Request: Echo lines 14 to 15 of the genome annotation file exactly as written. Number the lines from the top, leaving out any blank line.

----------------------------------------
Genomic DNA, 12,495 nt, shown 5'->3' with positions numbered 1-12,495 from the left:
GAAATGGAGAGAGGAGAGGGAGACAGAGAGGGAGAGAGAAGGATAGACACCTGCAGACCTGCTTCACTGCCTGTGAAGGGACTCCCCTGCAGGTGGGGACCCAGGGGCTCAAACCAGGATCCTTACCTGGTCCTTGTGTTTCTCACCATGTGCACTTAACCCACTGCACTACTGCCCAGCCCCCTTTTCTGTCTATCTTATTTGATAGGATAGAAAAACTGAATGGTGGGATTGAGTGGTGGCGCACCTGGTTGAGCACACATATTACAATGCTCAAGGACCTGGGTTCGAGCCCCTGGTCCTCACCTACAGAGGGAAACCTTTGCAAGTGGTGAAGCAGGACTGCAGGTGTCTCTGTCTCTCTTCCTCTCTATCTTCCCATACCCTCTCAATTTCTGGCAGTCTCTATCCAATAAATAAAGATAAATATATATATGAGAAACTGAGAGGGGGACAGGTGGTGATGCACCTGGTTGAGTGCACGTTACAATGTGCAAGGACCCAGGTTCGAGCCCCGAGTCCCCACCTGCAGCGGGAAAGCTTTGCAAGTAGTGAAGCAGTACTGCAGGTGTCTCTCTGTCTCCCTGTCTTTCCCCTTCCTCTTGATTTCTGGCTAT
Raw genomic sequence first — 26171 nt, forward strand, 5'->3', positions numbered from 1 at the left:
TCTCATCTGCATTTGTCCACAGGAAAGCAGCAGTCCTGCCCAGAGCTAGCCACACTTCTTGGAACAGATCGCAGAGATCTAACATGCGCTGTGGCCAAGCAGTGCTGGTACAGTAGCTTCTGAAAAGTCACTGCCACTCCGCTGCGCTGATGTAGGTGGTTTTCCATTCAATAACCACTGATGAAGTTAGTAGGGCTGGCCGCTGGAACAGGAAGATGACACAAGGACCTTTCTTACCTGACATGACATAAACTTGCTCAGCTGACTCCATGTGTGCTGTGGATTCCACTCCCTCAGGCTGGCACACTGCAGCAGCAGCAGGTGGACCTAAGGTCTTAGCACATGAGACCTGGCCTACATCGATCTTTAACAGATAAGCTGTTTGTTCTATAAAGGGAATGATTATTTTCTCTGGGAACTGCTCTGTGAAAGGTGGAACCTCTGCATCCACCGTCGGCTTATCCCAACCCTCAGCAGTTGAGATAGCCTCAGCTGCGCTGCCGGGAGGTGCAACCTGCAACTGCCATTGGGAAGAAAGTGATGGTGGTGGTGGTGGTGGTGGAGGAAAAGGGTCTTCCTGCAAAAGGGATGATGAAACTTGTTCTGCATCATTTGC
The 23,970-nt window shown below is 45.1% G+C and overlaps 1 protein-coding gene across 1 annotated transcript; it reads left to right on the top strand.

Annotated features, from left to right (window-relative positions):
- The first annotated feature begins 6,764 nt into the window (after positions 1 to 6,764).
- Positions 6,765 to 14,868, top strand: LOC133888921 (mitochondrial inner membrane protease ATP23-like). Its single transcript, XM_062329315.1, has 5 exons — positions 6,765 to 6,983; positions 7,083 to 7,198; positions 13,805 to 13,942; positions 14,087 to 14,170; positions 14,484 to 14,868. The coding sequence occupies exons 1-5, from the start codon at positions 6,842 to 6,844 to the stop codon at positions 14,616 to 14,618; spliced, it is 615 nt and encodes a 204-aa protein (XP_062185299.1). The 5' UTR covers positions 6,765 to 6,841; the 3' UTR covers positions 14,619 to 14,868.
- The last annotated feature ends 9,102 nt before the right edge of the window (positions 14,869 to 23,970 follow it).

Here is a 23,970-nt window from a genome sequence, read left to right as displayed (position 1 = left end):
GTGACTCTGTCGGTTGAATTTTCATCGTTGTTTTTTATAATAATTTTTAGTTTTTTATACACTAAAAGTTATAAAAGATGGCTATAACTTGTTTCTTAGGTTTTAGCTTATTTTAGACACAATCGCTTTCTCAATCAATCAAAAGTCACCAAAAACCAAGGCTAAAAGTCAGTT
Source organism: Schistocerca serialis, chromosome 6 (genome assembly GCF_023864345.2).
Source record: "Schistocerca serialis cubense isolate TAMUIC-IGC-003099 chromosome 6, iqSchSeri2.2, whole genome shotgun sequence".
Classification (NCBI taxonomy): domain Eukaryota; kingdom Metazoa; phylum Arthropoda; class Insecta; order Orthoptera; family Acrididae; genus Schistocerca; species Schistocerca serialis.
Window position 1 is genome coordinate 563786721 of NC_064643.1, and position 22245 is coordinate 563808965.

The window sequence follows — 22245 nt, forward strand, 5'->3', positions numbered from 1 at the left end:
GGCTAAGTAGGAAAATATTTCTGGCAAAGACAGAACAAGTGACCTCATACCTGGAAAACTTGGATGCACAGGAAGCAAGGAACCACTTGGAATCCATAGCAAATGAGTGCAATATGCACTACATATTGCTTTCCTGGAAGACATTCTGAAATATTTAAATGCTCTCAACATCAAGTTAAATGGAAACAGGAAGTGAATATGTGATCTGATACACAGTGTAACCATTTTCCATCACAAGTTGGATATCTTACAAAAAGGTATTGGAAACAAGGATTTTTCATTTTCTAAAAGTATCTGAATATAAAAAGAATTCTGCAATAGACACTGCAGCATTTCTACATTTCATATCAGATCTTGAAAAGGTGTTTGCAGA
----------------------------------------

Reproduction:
Classification (NCBI taxonomy): domain Eukaryota; kingdom Metazoa; phylum Arthropoda; class Insecta; order Orthoptera; family Acrididae; genus Schistocerca; species Schistocerca serialis.
Window position 1 is genome coordinate 563786721 of NC_064643.1, and position 22245 is coordinate 563808965.